So the reduction insert 'o' "r" = ö" is faulty. We have located the fault, it must be in the definition of insert. If we are not convinced, we can still press cursor down to see that insert 'o' "r" = ö" has only a single child, a reduction of a trusted function, which is assumed to be correct:
==== Hat-Explore 2.04 ==== Call 1/1 ============================= 3. 4. 5. -- Insert.hs -- lines 7 to 9 ----------- insert :: Ord a => a -> [a] -> [a] insert x [] = [x] insert x (y:ys) = if then x : ys else y : (insert x ys)
Declaring the (in)correctness of the current reduction is separate from navigation; it does not automatically navigate to a new reduction. Thus we are free to declare (in)correctness of reductions in any order. In practice it is often much easier to recognise an incorrect reduction than being sure that a reduction is correct. HAT-EXPLOREallows us to look at all children of a redex, determine that one of them is incorrect, and continue exploring that reduction, without having to consider the correctness of its siblings. We might not even rely on algorithmic debugging at all but just use declarations of (in)correctness as memory hints.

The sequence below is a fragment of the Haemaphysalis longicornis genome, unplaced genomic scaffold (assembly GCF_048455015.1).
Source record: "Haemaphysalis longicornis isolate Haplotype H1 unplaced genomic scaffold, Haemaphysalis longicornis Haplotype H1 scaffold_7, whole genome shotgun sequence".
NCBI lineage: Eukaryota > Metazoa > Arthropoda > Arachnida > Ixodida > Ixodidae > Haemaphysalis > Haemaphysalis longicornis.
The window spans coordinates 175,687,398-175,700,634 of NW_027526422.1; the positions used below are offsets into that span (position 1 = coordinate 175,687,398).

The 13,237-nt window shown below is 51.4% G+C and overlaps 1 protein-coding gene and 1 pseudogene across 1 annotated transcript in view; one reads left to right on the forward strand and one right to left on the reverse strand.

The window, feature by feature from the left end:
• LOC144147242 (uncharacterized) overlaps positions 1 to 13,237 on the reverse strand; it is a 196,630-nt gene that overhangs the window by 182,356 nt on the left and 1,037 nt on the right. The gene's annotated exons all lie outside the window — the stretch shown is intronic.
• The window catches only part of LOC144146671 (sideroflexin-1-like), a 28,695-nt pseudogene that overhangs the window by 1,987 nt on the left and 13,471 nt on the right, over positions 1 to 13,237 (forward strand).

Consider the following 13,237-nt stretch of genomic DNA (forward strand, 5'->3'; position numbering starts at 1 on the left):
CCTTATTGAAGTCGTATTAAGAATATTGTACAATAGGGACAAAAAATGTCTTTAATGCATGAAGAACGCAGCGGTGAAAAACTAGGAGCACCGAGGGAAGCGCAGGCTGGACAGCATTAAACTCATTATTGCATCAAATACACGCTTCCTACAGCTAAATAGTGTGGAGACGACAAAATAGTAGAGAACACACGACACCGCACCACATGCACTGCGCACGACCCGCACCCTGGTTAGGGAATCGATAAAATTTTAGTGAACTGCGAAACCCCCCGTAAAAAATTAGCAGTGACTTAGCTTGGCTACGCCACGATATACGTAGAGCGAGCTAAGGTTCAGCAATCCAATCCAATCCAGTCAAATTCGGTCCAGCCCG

5  Program Slicing

HAT-EXPLOREmarks a faulty reduction and the definition of the faulty function when it has been identified. However, that happens only rather late, after enough information about correct and incorrect reductions is available. Hence in addition, HAT-EXPLOREoffers to mark the definitions of all functions within which the fault must be. These definitions comprise the faulty slice. With increasing information about correct and incorrect reductions the faulty slice shrinks until the faulty reduction has been identified.